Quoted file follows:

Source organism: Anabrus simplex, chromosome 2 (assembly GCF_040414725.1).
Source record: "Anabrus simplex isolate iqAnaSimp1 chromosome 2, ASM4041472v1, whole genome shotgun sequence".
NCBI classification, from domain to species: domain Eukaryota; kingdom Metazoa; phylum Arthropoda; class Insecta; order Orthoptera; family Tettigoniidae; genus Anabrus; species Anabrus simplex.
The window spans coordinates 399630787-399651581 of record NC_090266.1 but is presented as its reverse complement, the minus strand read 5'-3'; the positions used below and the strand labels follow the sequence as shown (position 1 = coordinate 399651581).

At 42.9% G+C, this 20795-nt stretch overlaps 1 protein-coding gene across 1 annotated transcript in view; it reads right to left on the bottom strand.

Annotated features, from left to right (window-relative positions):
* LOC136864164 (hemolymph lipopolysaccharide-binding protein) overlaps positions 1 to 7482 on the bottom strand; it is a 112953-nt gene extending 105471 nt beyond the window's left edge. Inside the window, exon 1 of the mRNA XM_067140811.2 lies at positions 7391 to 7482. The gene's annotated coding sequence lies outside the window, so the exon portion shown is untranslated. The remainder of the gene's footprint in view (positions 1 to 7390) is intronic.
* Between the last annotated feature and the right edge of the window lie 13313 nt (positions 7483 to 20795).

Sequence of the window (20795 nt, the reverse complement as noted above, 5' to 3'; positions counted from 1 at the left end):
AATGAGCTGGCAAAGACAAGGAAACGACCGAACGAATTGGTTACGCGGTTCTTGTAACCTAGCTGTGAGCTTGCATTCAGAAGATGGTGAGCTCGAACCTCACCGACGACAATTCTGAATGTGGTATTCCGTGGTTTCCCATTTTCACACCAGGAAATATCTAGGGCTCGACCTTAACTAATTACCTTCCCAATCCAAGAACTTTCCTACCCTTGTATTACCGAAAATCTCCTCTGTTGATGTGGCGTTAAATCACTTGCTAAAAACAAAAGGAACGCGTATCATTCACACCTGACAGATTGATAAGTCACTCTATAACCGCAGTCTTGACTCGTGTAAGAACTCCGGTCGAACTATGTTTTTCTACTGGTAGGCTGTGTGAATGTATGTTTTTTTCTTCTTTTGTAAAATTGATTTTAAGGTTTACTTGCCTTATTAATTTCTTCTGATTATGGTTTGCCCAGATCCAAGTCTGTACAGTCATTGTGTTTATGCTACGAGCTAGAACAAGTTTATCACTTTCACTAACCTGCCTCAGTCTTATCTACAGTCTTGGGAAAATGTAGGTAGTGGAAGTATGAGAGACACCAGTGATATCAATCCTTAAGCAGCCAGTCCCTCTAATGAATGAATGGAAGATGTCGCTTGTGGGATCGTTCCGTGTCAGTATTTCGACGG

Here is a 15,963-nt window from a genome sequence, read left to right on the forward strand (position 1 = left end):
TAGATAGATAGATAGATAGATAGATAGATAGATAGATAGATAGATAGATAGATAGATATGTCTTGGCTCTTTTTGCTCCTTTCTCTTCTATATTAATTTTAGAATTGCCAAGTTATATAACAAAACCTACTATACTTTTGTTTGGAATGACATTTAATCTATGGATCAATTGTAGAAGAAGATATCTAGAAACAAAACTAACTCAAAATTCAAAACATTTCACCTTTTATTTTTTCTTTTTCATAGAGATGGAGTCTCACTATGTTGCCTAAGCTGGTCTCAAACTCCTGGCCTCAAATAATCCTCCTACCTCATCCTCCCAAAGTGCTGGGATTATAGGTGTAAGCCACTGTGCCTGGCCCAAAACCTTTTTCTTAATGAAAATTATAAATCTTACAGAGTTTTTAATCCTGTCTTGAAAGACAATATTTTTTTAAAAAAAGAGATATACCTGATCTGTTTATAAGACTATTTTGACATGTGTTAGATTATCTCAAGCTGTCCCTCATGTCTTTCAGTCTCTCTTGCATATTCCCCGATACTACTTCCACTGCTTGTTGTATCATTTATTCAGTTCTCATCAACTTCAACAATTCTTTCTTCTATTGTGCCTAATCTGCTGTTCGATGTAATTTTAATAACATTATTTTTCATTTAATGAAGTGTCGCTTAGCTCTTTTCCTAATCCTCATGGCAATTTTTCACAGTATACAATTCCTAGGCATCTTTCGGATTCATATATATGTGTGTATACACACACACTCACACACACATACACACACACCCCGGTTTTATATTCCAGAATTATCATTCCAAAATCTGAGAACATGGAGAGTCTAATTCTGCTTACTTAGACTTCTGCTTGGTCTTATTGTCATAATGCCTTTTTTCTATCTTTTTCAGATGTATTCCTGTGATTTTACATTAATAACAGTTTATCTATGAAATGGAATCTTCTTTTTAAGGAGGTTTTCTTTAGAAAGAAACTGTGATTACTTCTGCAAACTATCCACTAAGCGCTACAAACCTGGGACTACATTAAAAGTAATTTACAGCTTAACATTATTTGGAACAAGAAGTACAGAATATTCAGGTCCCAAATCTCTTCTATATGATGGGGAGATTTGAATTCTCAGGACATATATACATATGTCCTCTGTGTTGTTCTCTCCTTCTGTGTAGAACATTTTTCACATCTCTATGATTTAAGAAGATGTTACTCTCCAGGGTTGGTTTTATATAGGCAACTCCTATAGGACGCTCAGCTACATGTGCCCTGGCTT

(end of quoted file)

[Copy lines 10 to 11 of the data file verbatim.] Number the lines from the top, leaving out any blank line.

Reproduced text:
AATGAGCTGGCAAAGACAAGGAAACGACCGAACGAATTGGTTACGCGGTTCTTGTAACCTAGCTGTGAGCTTGCATTCAGAAGATGGTGAGCTCGAACCTCACCGACGACAATTCTGAATGTGGTATTCCGTGGTTTCCCATTTTCACACCAGGAAATATCTAGGGCTCGACCTTAACTAATTACCTTCCCAATCCAAGAACTTTCCTACCCTTGTATTACCGAAAATCTCCTCTGTTGATGTGGCGTTAAATCACTTGCTAAAAACAAAAGGAACGCGTATCATTCACACCTGACAGATTGATAAGTCACTCTATAACCGCAGTCTTGACTCGTGTAAGAACTCCGGTCGAACTATGTTTTTCTACTGGTAGGCTGTGTGAATGTATGTTTTTTTCTTCTTTTGTAAAATTGATTTTAAGGTTTACTTGCCTTATTAATTTCTTCTGATTATGGTTTGCCCAGATCCAAGTCTGTACAGTCATTGTGTTTATGCTACGAGCTAGAACAAGTTTATCACTTTCACTAACCTGCCTCAGTCTTATCTACAGTCTTGGGAAAATGTAGGTAGTGGAAGTATGAGAGACACCAGTGATATCAATCCTTAAGCAGCCAGTCCCTCTAATGAATGAATGGAAGATGTCGCTTGTGGGATCGTTCCGTGTCAGTATTTCGACGG

Here is a 15,963-nt window from a genome sequence, read left to right on the forward strand (position 1 = left end):